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Subdir globs

by NeverMore (Acolyte)
on May 31, 2000 at 00:36 UTC ( #15504=perlquestion: print w/replies, xml ) Need Help??

NeverMore has asked for the wisdom of the Perl Monks concerning the following question:

How would I go about making a perl script that will connect to an HTTP site; search a certain directory, and all subdirectories for a certain type of file (*.txt files for example); and download all of those files? It's not possible to FTP to the site, by the way.

-NM

Replies are listed 'Best First'.
RE: Subdir globs
by Ozymandias (Hermit) on May 31, 2000 at 01:17 UTC
    btrott has a good point, but you *could* combine elements of a search engine with this script. Basically, you would crawl the site (beginning with the homepage) checking all linked pages within the domain and downloading those with the target extension.

    I'd start with one of the search engine/site crawlers that are available, and modify it as I go. Basically, you're looking for any link (so search the returned code of the front page for "<a href=" and work from there to find new search pages. But have it check each link for the extension you're looking for; in this case, when your code pulls out the URL of the link (however you have it do that) check it for the extension:

    if(/.txt/i) { ...

    - Ozymandias

Re: Subdir globs
by btrott (Parson) on May 31, 2000 at 00:42 UTC
    Using HTTP you can't reliably get listings of all files in a directory. Are you talking about a listing like "ls" would give you? You can't get that over HTTP, unless you're implementing both ends of the request--in other words, unless you've implemented some server-side script to print out a directory listing for a given directory.

    In any case, look into LWP for making HTTP requests--you can use this to fetch the files, once you know what files you'd like to fetch.

Re: Subdir globs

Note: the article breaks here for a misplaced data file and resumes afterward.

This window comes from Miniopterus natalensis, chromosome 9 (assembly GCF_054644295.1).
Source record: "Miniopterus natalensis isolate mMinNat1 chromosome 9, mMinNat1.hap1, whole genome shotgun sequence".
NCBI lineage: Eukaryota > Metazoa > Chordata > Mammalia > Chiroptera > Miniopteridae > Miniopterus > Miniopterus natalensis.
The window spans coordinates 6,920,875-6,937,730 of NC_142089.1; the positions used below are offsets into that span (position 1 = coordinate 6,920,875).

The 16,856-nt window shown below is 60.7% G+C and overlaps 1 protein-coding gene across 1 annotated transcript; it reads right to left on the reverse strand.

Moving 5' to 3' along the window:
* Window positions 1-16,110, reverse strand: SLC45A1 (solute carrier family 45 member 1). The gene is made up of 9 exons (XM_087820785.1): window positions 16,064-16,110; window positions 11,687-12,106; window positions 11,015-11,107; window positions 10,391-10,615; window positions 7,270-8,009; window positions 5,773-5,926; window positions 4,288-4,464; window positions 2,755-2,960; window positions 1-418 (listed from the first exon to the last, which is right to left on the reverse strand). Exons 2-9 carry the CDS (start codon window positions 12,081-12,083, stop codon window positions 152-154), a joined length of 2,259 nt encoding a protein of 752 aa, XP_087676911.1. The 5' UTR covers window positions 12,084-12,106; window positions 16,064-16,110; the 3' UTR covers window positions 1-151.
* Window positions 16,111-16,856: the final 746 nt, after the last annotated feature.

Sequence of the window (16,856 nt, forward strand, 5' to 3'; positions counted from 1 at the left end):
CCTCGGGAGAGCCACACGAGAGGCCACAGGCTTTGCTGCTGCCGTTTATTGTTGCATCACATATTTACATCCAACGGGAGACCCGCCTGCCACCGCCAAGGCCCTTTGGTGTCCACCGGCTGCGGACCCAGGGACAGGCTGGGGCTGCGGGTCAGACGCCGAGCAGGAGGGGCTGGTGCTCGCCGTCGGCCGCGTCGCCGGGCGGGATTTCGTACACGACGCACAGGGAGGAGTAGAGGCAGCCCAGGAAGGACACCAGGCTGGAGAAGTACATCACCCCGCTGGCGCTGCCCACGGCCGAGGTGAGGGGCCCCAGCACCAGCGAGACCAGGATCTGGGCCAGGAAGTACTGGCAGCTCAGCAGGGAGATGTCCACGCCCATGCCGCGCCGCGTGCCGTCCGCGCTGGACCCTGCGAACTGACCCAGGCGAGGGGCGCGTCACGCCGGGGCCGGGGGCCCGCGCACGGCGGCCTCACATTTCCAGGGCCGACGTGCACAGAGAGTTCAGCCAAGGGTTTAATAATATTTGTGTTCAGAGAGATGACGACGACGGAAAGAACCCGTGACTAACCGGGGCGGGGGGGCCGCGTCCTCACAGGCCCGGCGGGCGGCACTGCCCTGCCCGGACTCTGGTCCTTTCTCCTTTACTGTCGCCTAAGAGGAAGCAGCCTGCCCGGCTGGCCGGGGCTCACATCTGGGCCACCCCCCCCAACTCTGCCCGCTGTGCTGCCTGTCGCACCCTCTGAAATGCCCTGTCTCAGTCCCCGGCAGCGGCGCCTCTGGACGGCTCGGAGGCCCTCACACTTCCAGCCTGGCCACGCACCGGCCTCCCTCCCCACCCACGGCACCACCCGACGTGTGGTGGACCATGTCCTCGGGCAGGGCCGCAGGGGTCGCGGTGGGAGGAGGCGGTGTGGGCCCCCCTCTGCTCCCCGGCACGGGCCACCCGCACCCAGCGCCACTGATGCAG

by plaid (Chaplain) on May 31, 2000 at 01:13 UTC
    Take a look at wget, located at http://www.gnu.org/software/wget/wget.html. Excerpt from that page:

    The recursive retrieval of HTML pages, as well as FTP sites, is supported: you can use Wget to make mirrors of archives and home pages, or traverse the web like a WWW robot (Wget understands /robots.txt)

Re: Subdir globs
by antihec (Sexton) on May 31, 2000 at 01:19 UTC
    You might want to have a look into lwp-rget from the libwww package;
    Adding a $SUFFIX option around line 269 shouldn't be too complicated.

    -- bash$ :(){ :|:&};:
Re: Subdir globs
by NeverMore (Acolyte) on May 31, 2000 at 02:12 UTC
    The thing is, in each directory containing these files, there is an index file. I don't know the name of the index file (i'm actually searching for *.tab, *.btab, *.crd, and *.pro files at http://www.nutz.org/olga/main). I've tried educated guesses such as index.pl, index.cgi, index.php, index.php3, index.shtml, etc. None of them have worked. Now, the index lists and links all of the subdirectories and files in the current directory. If I can find out the name of the index file, I can probably make a script that will scan the html code for links to a subdirectory and/or *.tab file and either switch to the index page of that directory or download the file.

    -NM

      Looking at that site I see that it is organized in a 3 level heirarchy. What you'll probably want to do is something along the lines of this:
      get the main page
      foreach subpage
        get subpage
        foreach sub-sub page
          get sub-sub page
          parse out any get any files you're interested in
      
Re: Subdir globs
by chromatic (Archbishop) on Jun 06, 2000 at 23:43 UTC
    You might have a look at LWP::RobotUA. It's a really good place to start if you want to build a robot. That follows the recommendation of Ozymandius.
Re: Subdir globs
by lhoward (Vicar) on May 31, 2000 at 01:18 UTC
    btrott is right. However, if the site you are interested in is configured to return a directory listing if there is no index.html (or whatever the site is configured to show as the home for a directory) then you can just do a get of the URL and parse the output to seeif it has any files you would be interested in.

    This technique is very dependant on server configuration (and it sounds like you're looking for a client-only solution); so you may be out of luck.

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